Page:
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Better They Learn It From Their Friends …

May 18, 2009
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This is a parenting rant; this is more conceptual than particular, and directed to more than one person.

“But she doesn’t know about that yet” is not an answer. That’s when she needs to know it: before she needs to know it. If she already knew it, she wouldn’t need you to tell her. So tell her now, when she doesn’t need to know it.

The time to tell her is when it’s a strange rumor about someone’s friend’s cousin at another school. She’s fishing for information. If you dodge the question, she’ll let you. And she’ll know not to ask again. “You can talk to me about anything” is a platitude. She’s not stupid; she knows it’s a platitude. She knows it’s a platitude because she sees that you don’t want to deal with the questions when she raises them. When you dodge, she knows she can’t talk to you about anything; only things you’re ready to talk about. That’s why you shouldn’t dodge it.

Even in what passes for comprehensive sex ed, they won’t cover it. Popular culture won’t teach her, they just pitch jokes that assume knowledge. So that leaves her friends, who are all 14. I didn’t have much access to accurate information then and neither did you. Do you think they are much better?

If you wait long enough, you can avoid the conversation entirely. She’ll get inaccurate half-assed information from somewhere else. This is not the best outcome, though it may be the least embarrassing.

Nobody will do your job for you. If you don’t do your job, it won’t get done. Not the way it ought to be, anyway.

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14 Comments leave one →
  1. May 18, 2009 9:42 pm

    this was great. exactly how i have always felt…as a teen, seeking info (and I was the go-to person) and as an adult.

  2. Ananda permalink
    May 19, 2009 11:03 pm

    As a woman and mother, I couldn’t agree more. I have 3 sons, and my attitude towards sex-ed has always been that if they want to know it, I’ll answer the question. Be it sex-ed, or just friends problems. If my child has the mind to ask a question, they deserve an honest answer.

  3. fas permalink
    May 20, 2009 7:42 am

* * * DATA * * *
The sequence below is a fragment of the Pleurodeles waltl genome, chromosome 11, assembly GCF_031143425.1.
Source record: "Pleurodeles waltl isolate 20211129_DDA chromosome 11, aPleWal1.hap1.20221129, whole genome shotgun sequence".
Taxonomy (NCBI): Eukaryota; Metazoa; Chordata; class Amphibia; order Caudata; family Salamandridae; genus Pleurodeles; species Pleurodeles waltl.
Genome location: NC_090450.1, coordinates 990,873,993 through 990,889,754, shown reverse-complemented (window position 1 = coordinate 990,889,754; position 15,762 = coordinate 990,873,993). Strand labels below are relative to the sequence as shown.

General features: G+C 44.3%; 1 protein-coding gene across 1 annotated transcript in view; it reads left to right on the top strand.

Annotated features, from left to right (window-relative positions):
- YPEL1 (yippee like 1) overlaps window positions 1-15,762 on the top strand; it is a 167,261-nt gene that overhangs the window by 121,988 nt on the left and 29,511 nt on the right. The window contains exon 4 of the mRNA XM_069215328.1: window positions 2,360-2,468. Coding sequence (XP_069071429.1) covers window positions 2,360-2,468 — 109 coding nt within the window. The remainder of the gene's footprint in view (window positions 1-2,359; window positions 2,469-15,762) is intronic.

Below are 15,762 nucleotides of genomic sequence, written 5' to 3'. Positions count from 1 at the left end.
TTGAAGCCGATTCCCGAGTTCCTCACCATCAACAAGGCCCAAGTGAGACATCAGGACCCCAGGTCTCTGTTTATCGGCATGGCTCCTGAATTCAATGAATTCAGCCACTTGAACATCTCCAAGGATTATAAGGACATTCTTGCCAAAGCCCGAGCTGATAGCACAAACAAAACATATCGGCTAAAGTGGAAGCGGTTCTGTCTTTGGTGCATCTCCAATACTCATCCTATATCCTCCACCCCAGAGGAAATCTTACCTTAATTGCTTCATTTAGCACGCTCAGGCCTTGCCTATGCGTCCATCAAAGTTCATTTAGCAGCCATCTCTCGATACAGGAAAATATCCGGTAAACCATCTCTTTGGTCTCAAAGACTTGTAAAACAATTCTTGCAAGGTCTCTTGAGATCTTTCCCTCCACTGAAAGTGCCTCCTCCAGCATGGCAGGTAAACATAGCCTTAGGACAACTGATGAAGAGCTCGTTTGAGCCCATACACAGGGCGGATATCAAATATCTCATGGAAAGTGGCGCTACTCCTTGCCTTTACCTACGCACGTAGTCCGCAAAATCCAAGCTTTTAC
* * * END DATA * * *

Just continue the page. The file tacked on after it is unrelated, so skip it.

I am a young man and grew up in the age where every information you need is at your fingertips. I developed a healthy sexuality without being educated by my parents and I can assure you, I was not missing any important information and have not gotten inaccurate informations.

    If you can talk about it to your children/parents its good. If not, it is in most cases not problematic at all.

  4. May 20, 2009 10:54 am

    Fas, do I really need to go find a bunch of statistics about the just-plain-wrong stuff that people believe? Even if I take at face value your claim to have a healthy sexuality (whatever that is) and to have no inaccurate information (how do you know what you don’t know?), do you really think most teens self-educate that well? Do you really think that fourteen year olds walk around with accurate information about contraceptive effectiveness and clear ideas about consent and boundaries? For that matter, when kids get flat-out misinformation in school, for example this nonsense about condoms not protecting against HIV, do you really think they just ingore that and find accurate information on their own?

    • fas permalink
      May 20, 2009 5:59 pm

      Thomas: I understand what you are saying. And I still think that most fourteen year olds that are willing to will get accurate information in one way or the other. If they are not willing, getting the education at home will not change much. It is really up to the person.

      But don’t get me wrong. I think it is very valuable to get the education at home. But only if the kids are willing to! Many teens do not feel comfortable to discuss that kind of topic with their parents (probably even more than the other way round). When I was that age I was like that, and I’m glad I was not forced to be educated by my parents.

      About how I know what I don’t know: Of course I know (to a reasonable amount that is). Why do you think *you* know what you presumably intent to teach your kids?

      • May 21, 2009 11:23 am

        There’s a big difference between a kid who thinks he or she has no information going and looking for information, and a kid who gets bad information. The latter may not know to look for more information. And there’s a lot of bad information out there, including in our schools, where anti-sex ideologues have received funding to promulgate lies and half-truths for years.